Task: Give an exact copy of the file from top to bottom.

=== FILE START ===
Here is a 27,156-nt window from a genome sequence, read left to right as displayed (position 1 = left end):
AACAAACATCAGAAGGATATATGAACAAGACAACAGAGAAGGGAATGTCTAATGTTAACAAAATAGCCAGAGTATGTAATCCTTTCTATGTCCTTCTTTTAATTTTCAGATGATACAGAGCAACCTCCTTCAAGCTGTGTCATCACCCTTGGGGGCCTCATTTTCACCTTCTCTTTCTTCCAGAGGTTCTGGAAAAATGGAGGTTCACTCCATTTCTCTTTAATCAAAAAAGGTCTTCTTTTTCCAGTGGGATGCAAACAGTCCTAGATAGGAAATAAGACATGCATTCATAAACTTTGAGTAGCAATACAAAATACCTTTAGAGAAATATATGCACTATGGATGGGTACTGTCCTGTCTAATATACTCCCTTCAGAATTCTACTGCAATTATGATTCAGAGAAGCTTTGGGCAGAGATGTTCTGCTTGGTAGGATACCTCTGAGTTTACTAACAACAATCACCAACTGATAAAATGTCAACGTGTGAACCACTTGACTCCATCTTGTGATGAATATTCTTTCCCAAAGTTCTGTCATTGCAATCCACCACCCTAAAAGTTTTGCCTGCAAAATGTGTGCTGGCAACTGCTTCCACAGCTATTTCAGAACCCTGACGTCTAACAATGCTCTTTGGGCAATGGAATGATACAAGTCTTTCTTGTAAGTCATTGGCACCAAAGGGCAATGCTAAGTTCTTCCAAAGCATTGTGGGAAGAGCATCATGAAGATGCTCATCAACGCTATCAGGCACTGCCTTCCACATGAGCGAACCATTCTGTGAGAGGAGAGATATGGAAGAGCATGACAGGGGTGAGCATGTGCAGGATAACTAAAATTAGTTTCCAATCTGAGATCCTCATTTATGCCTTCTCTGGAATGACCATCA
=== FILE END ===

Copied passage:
Here is a 27,156-nt window from a genome sequence, read left to right as displayed (position 1 = left end):
AACAAACATCAGAAGGATATATGAACAAGACAACAGAGAAGGGAATGTCTAATGTTAACAAAATAGCCAGAGTATGTAATCCTTTCTATGTCCTTCTTTTAATTTTCAGATGATACAGAGCAACCTCCTTCAAGCTGTGTCATCACCCTTGGGGGCCTCATTTTCACCTTCTCTTTCTTCCAGAGGTTCTGGAAAAATGGAGGTTCACTCCATTTCTCTTTAATCAAAAAAGGTCTTCTTTTTCCAGTGGGATGCAAACAGTCCTAGATAGGAAATAAGACATGCATTCATAAACTTTGAGTAGCAATACAAAATACCTTTAGAGAAATATATGCACTATGGATGGGTACTGTCCTGTCTAATATACTCCCTTCAGAATTCTACTGCAATTATGATTCAGAGAAGCTTTGGGCAGAGATGTTCTGCTTGGTAGGATACCTCTGAGTTTACTAACAACAATCACCAACTGATAAAATGTCAACGTGTGAACCACTTGACTCCATCTTGTGATGAATATTCTTTCCCAAAGTTCTGTCATTGCAATCCACCACCCTAAAAGTTTTGCCTGCAAAATGTGTGCTGGCAACTGCTTCCACAGCTATTTCAGAACCCTGACGTCTAACAATGCTCTTTGGGCAATGGAATGATACAAGTCTTTCTTGTAAGTCATTGGCACCAAAGGGCAATGCTAAGTTCTTCCAAAGCATTGTGGGAAGAGCATCATGAAGATGCTCATCAACGCTATCAGGCACTGCCTTCCACATGAGCGAACCATTCTGTGAGAGGAGAGATATGGAAGAGCATGACAGGGGTGAGCATGTGCAGGATAACTAAAATTAGTTTCCAATCTGAGATCCTCATTTATGCCTTCTCTGGAATGACCATCA